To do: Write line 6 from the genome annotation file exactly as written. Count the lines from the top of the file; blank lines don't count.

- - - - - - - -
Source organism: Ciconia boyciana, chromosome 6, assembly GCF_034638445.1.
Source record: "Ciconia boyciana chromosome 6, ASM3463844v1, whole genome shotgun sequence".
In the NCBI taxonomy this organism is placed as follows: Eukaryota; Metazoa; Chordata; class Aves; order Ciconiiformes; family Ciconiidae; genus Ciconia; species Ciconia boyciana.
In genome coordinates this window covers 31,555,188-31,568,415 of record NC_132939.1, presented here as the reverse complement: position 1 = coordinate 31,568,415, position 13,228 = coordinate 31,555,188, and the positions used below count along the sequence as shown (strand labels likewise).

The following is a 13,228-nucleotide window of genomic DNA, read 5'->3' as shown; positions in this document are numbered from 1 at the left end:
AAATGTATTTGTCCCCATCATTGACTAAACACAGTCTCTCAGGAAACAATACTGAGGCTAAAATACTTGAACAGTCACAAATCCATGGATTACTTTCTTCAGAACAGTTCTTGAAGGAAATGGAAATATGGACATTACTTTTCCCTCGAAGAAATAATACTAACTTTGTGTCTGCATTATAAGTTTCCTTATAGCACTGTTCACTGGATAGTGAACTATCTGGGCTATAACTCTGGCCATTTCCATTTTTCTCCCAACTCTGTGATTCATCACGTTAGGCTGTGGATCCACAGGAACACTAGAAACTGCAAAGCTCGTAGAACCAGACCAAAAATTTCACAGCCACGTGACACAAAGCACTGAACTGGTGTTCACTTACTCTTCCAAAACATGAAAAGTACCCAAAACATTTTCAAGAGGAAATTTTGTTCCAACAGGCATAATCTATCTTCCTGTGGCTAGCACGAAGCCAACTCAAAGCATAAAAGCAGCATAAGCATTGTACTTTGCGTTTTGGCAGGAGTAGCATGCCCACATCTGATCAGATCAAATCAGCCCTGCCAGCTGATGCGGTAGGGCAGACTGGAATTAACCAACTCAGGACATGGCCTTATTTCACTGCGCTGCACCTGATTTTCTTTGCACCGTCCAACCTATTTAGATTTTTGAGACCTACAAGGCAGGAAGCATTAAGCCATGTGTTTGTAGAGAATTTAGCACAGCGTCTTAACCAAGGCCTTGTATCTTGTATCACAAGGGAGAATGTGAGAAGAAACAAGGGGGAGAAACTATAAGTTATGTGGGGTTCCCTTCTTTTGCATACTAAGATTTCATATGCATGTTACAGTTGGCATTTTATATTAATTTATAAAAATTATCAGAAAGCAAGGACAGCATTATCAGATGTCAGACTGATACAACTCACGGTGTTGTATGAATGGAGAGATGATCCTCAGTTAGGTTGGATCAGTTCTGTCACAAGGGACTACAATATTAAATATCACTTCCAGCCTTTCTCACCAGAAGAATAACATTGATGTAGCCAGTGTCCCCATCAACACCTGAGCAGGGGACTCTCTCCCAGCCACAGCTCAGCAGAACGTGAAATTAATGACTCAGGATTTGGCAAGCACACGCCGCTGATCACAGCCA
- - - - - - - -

AAATGTATTTGTCCCCATCATTGACTAAACACAGTCTCTCAGGAAACAATACTGAGGCTAAAATACTTGAACAGTCACAAATCCATGGATTACTTTCTTCAGAACAGTTCTTGAAGGAAATGGAAATATGGACATTACTTTTCCCTCGAAGAAATAATACTAACTTTGTGTCTGCATTATAAGTTTCCTTATAGCACTGTTCACTGGATAGTGAACTATCTGGGCTATAACTCTGGCCATTTCCATTTTTCTCCCAACTCTGTGATTCATCACGTTAGGCTGTGGATCCACAGGAACACTAGAAACTGCAAAGCTCGTAGAACCAGACCAAAAATTTCACAGCCACGTGACACAAAGCACTGAACTGGTGTTCACTTACTCTTCCAAAACATGAAAAGTACCCAAAACATTTTCAAGAGGAAATTTTGTTCCAACAGGCATAATCTATCTTCCTGTGGCTAGCACGAAGCCAACTCAAAGCATAAAAGCAGCATAAGCATTGTACTTTGCGTTTTGGCAGGAGTAGCATGCCCACATCTGATCAGATCAAATCAGCCCTGCCAGCTGATGCGGTAGGGCAGACTGGAATTAACCAACTCAGGACATGGCCTTATTTCACTGCGCTGCACCTGATTTTCTTTGCACCGTCCAACCTATTTAGATTTTTGAGACCTACAAGGCAGGAAGCATTAAGCCATGTGTTTGTAGAGAATTTAGCACAGCGTCTTAACCAAGGCCTTGTATCTTGTATCACAAGGGAGAATGTGAGAAGAAACAAGGGGGAGAAACTATAAGTTATGTGGGGTTCCCTTCTTTTGCATACTAAGATTTCATATGCATGTTACAGTTGGCATTTTATATTAATTTATAAAAATTATCAGAAAGCAAGGACAGCATTATCAGATGTCAGACTGATACAACTCACGGTGTTGTATGAATGGAGAGATGATCCTCAGTTAGGTTGGATCAGTTCTGTCACAAGGGACTACAATATTAAATATCACTTCCAGCCTTTCTCACCAGAAGAATAACATTGATGTAGCCAGTGTCCCCATCAACACCTGAGCAGGGGACTCTCTCCCAGCCACAGCTCAGCAGAACGTGAAATTAATGACTCAGGATTTGGCAAGCACACGCCGCTGATCACAGCCA